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Curtain Up! Let the shows begin! 24th annual celebration launches theater season with cocktails, performances and camaraderie

An earlier sunset, crisp late summer night and downtown Buffalo buzzing with hundreds of women in evening gowns and tuxedo-clad men can mean only one thing -- another theater season is under way.

The 24th annual Curtain Up! officially relighted theater stages throughout the Theater District on Friday in a night many say is uniquely Buffalo.

"My husband has always said that 'Buffalo isn't a city, it's one large cocktail party,' and tonight is a perfect exhibition of that," said Sheila London, wearing a formal dress and escorted by her husband, Leonard, outside Shea's Performing Arts Center.

Added the dapper, bow-tie wearing London: "It's a wonderful transition from summer into fall, . . . and Buffalo is such a small community, where else can you go in the country and see so many people you know?"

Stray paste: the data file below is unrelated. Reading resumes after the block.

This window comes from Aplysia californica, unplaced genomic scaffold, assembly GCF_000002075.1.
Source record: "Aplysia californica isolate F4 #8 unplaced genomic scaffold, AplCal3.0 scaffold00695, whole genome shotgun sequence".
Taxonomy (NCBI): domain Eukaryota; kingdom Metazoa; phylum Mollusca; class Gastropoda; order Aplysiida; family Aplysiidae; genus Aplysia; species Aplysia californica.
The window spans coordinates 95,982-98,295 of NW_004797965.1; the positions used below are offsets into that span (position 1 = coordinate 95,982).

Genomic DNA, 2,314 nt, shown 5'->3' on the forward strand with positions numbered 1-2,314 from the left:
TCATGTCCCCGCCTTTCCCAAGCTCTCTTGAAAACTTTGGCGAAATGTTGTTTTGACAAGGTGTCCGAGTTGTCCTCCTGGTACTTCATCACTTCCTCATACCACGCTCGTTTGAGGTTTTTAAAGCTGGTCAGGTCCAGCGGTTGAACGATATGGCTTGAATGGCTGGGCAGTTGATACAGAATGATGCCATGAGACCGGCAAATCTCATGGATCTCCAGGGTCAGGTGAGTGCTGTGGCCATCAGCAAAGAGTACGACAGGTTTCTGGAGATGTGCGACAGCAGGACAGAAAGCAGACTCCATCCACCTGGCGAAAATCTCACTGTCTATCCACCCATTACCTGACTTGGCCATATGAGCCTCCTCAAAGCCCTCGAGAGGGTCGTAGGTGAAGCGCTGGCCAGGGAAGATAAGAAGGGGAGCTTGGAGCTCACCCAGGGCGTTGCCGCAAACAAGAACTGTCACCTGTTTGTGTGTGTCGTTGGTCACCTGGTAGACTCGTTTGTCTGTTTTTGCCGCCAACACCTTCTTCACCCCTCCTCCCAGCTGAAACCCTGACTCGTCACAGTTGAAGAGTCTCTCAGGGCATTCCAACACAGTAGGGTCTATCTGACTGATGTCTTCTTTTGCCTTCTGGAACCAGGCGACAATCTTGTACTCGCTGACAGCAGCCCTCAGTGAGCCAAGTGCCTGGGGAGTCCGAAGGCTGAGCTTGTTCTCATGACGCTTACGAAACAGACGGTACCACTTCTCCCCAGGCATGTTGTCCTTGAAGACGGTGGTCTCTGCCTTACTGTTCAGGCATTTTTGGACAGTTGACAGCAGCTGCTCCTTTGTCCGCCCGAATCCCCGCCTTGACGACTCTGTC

Cocktails and hors d'oeuvres outdoors preceded the traditional Curtain Up! gala dinner on Shea's stage to kick off the festivities.

From there, theater-goers fanned out into a dozen venues. After the shows came live entertainment and revelry on Main Street late into the evening.

The buzz this year surrounded newly renovated Alleyway Theatre. The 1940s building that first housed a Greyhound bus terminal got a nearly three-year, $1.5 million facelift that has turned it into a showpiece for the Theater District.

The return of theater brings back the vibrancy of downtown, organizers said.

"It's exciting because it's another event that highlights the positive attributes of our city, and I think the community embraces that. . . . We need that now," said Lisa Grisanti, marketing manager for Shea's and publicity chairwoman for Curtain Up!

Added Bill Schroeder, marketing director for Studio Arena Theatre: "It's the beginning of the business season. The theaters feed the parking lots, the restaurants and the nightlife."

Schroeder says conventional wisdom suggests Buffalo's population probably could not sustain a dozen theaters. Still, it works here. And that, he says, is a testament to the richness of the city's culture.

"No matter who you are, there's a theater that suits you and a story you can relate to," Schroeder said. "You can wear your tux or you can wear your jeans; this night's for everyone."


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